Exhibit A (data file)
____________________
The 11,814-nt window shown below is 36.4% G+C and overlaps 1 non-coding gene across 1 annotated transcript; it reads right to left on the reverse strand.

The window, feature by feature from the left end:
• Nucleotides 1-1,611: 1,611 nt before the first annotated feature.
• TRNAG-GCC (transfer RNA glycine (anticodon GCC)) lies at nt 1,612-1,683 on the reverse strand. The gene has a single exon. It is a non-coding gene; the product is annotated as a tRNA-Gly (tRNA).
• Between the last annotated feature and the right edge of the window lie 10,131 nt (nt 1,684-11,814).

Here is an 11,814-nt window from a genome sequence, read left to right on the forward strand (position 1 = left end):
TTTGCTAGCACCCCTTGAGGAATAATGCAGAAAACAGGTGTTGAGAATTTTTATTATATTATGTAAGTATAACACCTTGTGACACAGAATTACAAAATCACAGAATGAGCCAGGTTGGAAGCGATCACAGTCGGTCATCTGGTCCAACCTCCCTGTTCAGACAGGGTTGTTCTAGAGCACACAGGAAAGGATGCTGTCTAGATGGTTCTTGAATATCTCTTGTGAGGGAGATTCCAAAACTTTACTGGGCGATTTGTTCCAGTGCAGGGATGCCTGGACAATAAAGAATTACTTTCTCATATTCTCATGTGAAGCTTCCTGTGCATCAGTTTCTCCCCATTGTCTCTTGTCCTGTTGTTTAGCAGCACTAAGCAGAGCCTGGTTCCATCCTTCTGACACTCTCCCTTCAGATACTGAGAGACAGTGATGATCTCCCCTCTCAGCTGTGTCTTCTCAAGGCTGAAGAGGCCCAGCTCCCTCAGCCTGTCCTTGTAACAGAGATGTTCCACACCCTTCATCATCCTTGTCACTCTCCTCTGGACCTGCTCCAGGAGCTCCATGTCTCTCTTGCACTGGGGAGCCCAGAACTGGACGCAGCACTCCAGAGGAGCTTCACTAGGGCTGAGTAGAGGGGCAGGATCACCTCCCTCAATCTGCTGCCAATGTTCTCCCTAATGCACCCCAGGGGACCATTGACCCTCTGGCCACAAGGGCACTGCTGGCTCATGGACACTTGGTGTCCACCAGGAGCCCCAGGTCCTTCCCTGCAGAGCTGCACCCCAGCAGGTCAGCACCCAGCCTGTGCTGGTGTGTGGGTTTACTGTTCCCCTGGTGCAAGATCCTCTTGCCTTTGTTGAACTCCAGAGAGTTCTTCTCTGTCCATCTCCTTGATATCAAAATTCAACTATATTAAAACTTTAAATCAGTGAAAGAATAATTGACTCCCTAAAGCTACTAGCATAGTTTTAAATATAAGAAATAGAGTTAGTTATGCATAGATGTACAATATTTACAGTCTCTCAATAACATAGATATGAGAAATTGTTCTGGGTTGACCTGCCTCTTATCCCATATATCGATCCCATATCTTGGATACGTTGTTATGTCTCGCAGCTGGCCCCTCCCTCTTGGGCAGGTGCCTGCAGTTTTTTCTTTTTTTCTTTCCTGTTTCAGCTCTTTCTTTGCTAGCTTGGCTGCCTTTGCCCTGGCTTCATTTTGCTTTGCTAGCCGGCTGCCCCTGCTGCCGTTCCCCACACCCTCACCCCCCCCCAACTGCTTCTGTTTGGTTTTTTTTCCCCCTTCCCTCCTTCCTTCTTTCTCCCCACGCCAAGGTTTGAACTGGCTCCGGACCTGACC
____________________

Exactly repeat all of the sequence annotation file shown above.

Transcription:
The 11,814-nt window shown below is 36.4% G+C and overlaps 1 non-coding gene across 1 annotated transcript; it reads right to left on the reverse strand.

The window, feature by feature from the left end:
• Nucleotides 1-1,611: 1,611 nt before the first annotated feature.
• TRNAG-GCC (transfer RNA glycine (anticodon GCC)) lies at nt 1,612-1,683 on the reverse strand. The gene has a single exon. It is a non-coding gene; the product is annotated as a tRNA-Gly (tRNA).
• Between the last annotated feature and the right edge of the window lie 10,131 nt (nt 1,684-11,814).

Here is an 11,814-nt window from a genome sequence, read left to right on the forward strand (position 1 = left end):
TTTGCTAGCACCCCTTGAGGAATAATGCAGAAAACAGGTGTTGAGAATTTTTATTATATTATGTAAGTATAACACCTTGTGACACAGAATTACAAAATCACAGAATGAGCCAGGTTGGAAGCGATCACAGTCGGTCATCTGGTCCAACCTCCCTGTTCAGACAGGGTTGTTCTAGAGCACACAGGAAAGGATGCTGTCTAGATGGTTCTTGAATATCTCTTGTGAGGGAGATTCCAAAACTTTACTGGGCGATTTGTTCCAGTGCAGGGATGCCTGGACAATAAAGAATTACTTTCTCATATTCTCATGTGAAGCTTCCTGTGCATCAGTTTCTCCCCATTGTCTCTTGTCCTGTTGTTTAGCAGCACTAAGCAGAGCCTGGTTCCATCCTTCTGACACTCTCCCTTCAGATACTGAGAGACAGTGATGATCTCCCCTCTCAGCTGTGTCTTCTCAAGGCTGAAGAGGCCCAGCTCCCTCAGCCTGTCCTTGTAACAGAGATGTTCCACACCCTTCATCATCCTTGTCACTCTCCTCTGGACCTGCTCCAGGAGCTCCATGTCTCTCTTGCACTGGGGAGCCCAGAACTGGACGCAGCACTCCAGAGGAGCTTCACTAGGGCTGAGTAGAGGGGCAGGATCACCTCCCTCAATCTGCTGCCAATGTTCTCCCTAATGCACCCCAGGGGACCATTGACCCTCTGGCCACAAGGGCACTGCTGGCTCATGGACACTTGGTGTCCACCAGGAGCCCCAGGTCCTTCCCTGCAGAGCTGCACCCCAGCAGGTCAGCACCCAGCCTGTGCTGGTGTGTGGGTTTACTGTTCCCCTGGTGCAAGATCCTCTTGCCTTTGTTGAACTCCAGAGAGTTCTTCTCTGTCCATCTCCTTGATATCAAAATTCAACTATATTAAAACTTTAAATCAGTGAAAGAATAATTGACTCCCTAAAGCTACTAGCATAGTTTTAAATATAAGAAATAGAGTTAGTTATGCATAGATGTACAATATTTACAGTCTCTCAATAACATAGATATGAGAAATTGTTCTGGGTTGACCTGCCTCTTATCCCATATATCGATCCCATATCTTGGATACGTTGTTATGTCTCGCAGCTGGCCCCTCCCTCTTGGGCAGGTGCCTGCAGTTTTTTCTTTTTTTCTTTCCTGTTTCAGCTCTTTCTTTGCTAGCTTGGCTGCCTTTGCCCTGGCTTCATTTTGCTTTGCTAGCCGGCTGCCCCTGCTGCCGTTCCCCACACCCTCACCCCCCCCCAACTGCTTCTGTTTGGTTTTTTTTCCCCCTTCCCTCCTTCCTTCTTTCTCCCCACGCCAAGGTTTGAACTGGCTCCGGACCTGACC